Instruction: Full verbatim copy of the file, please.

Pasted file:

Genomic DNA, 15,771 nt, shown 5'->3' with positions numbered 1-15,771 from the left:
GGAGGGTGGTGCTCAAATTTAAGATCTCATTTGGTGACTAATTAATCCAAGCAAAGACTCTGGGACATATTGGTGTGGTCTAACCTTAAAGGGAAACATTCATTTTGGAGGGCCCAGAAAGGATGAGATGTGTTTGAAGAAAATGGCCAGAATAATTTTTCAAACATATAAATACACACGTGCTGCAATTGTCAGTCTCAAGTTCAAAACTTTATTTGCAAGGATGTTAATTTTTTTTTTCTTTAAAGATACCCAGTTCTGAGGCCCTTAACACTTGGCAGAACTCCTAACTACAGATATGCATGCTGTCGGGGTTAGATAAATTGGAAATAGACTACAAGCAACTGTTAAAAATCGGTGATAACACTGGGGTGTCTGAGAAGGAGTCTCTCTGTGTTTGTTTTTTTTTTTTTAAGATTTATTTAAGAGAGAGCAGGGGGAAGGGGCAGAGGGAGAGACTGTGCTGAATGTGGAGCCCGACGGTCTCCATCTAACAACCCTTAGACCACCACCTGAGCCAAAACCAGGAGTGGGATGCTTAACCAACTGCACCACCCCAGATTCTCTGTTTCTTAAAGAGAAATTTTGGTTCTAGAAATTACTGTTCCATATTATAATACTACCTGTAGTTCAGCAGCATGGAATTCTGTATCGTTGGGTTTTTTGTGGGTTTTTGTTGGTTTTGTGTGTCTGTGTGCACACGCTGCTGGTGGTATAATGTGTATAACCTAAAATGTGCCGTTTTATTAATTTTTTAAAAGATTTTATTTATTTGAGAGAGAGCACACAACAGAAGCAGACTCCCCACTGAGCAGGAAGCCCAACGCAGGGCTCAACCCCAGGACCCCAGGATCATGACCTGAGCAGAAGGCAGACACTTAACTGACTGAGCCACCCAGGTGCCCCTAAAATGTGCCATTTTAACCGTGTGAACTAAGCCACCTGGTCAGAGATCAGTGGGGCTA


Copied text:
Genomic DNA, 15,771 nt, shown 5'->3' with positions numbered 1-15,771 from the left:
GGAGGGTGGTGCTCAAATTTAAGATCTCATTTGGTGACTAATTAATCCAAGCAAAGACTCTGGGACATATTGGTGTGGTCTAACCTTAAAGGGAAACATTCATTTTGGAGGGCCCAGAAAGGATGAGATGTGTTTGAAGAAAATGGCCAGAATAATTTTTCAAACATATAAATACACACGTGCTGCAATTGTCAGTCTCAAGTTCAAAACTTTATTTGCAAGGATGTTAATTTTTTTTTTCTTTAAAGATACCCAGTTCTGAGGCCCTTAACACTTGGCAGAACTCCTAACTACAGATATGCATGCTGTCGGGGTTAGATAAATTGGAAATAGACTACAAGCAACTGTTAAAAATCGGTGATAACACTGGGGTGTCTGAGAAGGAGTCTCTCTGTGTTTGTTTTTTTTTTTTTAAGATTTATTTAAGAGAGAGCAGGGGGAAGGGGCAGAGGGAGAGACTGTGCTGAATGTGGAGCCCGACGGTCTCCATCTAACAACCCTTAGACCACCACCTGAGCCAAAACCAGGAGTGGGATGCTTAACCAACTGCACCACCCCAGATTCTCTGTTTCTTAAAGAGAAATTTTGGTTCTAGAAATTACTGTTCCATATTATAATACTACCTGTAGTTCAGCAGCATGGAATTCTGTATCGTTGGGTTTTTTGTGGGTTTTTGTTGGTTTTGTGTGTCTGTGTGCACACGCTGCTGGTGGTATAATGTGTATAACCTAAAATGTGCCGTTTTATTAATTTTTTAAAAGATTTTATTTATTTGAGAGAGAGCACACAACAGAAGCAGACTCCCCACTGAGCAGGAAGCCCAACGCAGGGCTCAACCCCAGGACCCCAGGATCATGACCTGAGCAGAAGGCAGACACTTAACTGACTGAGCCACCCAGGTGCCCCTAAAATGTGCCATTTTAACCGTGTGAACTAAGCCACCTGGTCAGAGATCAGTGGGGCTA